The Commonwealth of Virginia's Ultimate Blog

Wednesday, December 15, 2004

Memo to Panny Rhodes

Helping to elect Democrats does not help the Republican Party in any way, shape or form.

While this may seem obvious to most of us, apparently the "leadership" at Leadership for Virginia, a GOP PAC devoted to supporting higher taxes in the Commonwealth of Virginia, hasn't gotten the message.

Unfortunately, these pro-tax Republicans scored a minor triumph today with the election of Democrat Paula Miller to the House of Delegates seat recently vacated by Republican Thelma Drake. Drake was elected to the US Congress this year, largely on her support for low taxes.

LFV contributed $50,000 to Miller's campaign against Republican and tax-opponent Michael Ball. For some reason, The Virginian-Pilot considers increasing the number of Democrats in the House a "major victory for... the moderate wing of the Republican Party."

I've got a newsflash for the folks at LFV: Abandoning our core principles and supporting Democrats does NOT strengthen the Republican Party. By throwing down the gauntlet in the 87th District, LFV has signficantly raised the stakes in next year's General Assembly races. If they are going to spend money to support Democrats, then the anti-taxers have every incentive to find anti-tax challengers to the Renegade 17. At least that way, some of LFV's money will be soaked up.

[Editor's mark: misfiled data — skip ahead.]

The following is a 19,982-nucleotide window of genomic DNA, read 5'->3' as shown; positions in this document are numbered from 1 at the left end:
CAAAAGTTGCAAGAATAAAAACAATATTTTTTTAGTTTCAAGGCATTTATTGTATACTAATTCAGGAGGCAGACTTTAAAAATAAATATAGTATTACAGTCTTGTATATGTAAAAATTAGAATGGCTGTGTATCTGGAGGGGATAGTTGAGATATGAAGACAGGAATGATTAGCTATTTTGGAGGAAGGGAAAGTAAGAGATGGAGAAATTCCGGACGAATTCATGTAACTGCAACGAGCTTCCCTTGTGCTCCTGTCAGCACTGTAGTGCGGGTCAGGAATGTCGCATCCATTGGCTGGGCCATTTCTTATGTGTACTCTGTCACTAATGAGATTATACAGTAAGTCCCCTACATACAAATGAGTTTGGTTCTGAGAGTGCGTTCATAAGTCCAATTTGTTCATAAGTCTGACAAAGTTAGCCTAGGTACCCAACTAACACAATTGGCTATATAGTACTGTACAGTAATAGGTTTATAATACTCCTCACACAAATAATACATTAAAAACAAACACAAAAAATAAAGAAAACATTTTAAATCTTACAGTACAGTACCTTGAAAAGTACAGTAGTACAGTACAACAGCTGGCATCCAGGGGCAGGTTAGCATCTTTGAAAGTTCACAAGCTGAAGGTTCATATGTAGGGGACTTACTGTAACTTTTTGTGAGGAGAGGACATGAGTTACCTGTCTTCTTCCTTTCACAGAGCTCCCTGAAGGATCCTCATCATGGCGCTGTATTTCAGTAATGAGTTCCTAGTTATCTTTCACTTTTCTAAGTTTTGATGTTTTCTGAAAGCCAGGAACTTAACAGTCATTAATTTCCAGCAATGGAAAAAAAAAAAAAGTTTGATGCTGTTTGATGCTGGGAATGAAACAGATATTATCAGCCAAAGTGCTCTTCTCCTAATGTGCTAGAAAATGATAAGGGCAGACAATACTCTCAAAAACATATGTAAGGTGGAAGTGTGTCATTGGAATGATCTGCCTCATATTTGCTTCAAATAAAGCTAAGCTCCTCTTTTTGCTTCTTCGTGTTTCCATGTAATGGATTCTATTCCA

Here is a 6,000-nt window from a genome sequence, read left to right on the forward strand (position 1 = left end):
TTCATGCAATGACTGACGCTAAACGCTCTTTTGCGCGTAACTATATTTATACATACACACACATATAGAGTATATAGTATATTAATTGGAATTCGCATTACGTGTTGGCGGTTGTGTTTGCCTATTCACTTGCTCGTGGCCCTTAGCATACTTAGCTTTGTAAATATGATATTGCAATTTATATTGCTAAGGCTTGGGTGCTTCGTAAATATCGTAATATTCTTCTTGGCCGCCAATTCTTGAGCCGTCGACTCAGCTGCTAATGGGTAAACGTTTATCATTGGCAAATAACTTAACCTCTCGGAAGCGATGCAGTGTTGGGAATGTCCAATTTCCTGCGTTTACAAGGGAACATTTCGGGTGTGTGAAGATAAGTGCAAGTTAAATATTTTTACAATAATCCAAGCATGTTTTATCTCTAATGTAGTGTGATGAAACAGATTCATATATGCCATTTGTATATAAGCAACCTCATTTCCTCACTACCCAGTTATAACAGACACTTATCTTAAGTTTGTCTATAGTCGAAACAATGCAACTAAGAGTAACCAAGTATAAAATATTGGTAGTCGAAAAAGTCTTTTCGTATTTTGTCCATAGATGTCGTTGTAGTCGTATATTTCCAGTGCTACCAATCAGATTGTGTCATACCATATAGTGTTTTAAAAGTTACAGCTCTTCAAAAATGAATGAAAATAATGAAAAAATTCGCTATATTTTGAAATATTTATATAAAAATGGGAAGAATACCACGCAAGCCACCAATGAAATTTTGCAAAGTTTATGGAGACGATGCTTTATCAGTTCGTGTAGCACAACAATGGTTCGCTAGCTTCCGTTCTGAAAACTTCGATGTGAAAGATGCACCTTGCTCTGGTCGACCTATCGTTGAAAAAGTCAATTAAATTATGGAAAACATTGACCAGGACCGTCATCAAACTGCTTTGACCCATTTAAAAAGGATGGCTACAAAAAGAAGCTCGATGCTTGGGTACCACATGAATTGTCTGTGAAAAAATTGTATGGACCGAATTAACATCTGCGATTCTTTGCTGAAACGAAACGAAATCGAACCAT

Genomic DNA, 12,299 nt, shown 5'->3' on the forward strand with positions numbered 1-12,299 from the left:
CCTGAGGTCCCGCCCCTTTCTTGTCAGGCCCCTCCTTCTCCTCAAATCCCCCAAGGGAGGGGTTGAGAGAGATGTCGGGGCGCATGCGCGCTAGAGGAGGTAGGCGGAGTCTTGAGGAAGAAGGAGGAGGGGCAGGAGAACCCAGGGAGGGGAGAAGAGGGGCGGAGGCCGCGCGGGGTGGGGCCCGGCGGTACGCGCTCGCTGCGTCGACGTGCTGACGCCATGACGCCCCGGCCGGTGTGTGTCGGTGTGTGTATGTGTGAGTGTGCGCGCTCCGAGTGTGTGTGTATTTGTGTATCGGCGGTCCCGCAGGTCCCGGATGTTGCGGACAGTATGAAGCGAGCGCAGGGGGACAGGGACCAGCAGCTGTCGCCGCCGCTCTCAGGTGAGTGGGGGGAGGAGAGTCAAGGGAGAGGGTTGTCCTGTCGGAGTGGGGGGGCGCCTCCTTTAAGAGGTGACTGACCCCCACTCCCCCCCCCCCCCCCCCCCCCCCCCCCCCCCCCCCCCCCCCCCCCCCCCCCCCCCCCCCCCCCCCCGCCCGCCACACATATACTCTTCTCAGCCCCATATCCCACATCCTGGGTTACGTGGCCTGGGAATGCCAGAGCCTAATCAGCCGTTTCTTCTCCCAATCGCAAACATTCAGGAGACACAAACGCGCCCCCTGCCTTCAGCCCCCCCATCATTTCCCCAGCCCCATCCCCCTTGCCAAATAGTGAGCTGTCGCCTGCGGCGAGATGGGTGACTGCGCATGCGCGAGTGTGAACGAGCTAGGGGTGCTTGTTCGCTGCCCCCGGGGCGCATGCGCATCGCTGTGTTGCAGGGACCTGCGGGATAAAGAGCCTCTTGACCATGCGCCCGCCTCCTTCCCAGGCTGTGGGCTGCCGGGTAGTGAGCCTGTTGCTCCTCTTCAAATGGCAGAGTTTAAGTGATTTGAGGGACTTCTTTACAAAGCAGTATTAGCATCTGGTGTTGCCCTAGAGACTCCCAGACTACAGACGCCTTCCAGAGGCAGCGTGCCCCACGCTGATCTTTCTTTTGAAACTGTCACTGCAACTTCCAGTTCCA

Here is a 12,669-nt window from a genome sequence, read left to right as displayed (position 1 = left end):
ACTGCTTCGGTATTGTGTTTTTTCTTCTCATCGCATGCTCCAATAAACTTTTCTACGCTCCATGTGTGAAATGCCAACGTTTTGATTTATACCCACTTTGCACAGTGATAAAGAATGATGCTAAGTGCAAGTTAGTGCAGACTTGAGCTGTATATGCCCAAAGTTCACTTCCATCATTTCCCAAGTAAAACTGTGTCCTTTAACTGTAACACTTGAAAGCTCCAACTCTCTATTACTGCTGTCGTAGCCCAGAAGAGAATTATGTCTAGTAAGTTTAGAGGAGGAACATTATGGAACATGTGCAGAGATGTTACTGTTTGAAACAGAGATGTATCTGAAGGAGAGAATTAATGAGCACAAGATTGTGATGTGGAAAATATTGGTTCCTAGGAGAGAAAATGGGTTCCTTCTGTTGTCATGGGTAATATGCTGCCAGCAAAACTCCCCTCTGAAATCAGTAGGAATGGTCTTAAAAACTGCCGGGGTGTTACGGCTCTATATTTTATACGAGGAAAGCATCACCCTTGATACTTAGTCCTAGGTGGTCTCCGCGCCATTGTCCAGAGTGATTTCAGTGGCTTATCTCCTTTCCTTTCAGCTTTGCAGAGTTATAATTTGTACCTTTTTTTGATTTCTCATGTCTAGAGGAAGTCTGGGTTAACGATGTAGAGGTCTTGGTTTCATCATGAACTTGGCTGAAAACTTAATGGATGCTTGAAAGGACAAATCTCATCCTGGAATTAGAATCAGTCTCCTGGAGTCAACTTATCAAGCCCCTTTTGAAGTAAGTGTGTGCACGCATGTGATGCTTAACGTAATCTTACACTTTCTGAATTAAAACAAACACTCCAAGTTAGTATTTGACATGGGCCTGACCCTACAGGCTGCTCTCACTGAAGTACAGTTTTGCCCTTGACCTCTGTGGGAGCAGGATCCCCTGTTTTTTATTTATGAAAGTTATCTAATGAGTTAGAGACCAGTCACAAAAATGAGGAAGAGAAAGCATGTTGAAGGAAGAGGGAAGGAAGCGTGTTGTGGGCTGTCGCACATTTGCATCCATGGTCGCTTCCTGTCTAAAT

1 Comments:

Blogger Pastshelfdate said...

Taxes, as with many things, have "diminishing marginal returns." (You get less 'more' from one more.).

The same also goes for opposing taxes. Eventually, both pro- and anti-tax positions can be taken too far.

I could try putting a tollbooth on a lighthouse, or a GPS satellite; I'd go broke and people would be right to laugh at me.

There are things called public goods, such as sunrises and fireworks, where any number of people can enjoy them without interfering with each other, and can't be made to pay for access. Then there are things like roads, where restricting access is difficult at best, but they can get crowded. As with elevators, they're "imperfect public goods."

If we don't pay our own way for essential public services, government will have to borrow money, so instead of taxing people with the most money, will be paying to borrow money from those same people.

Please back off the extreme position where all taxes are bad. You couldn't have police and fire protection without them. Subscription fire protection was tired. All we have from that now are antique door markers.

1:32 PM

 

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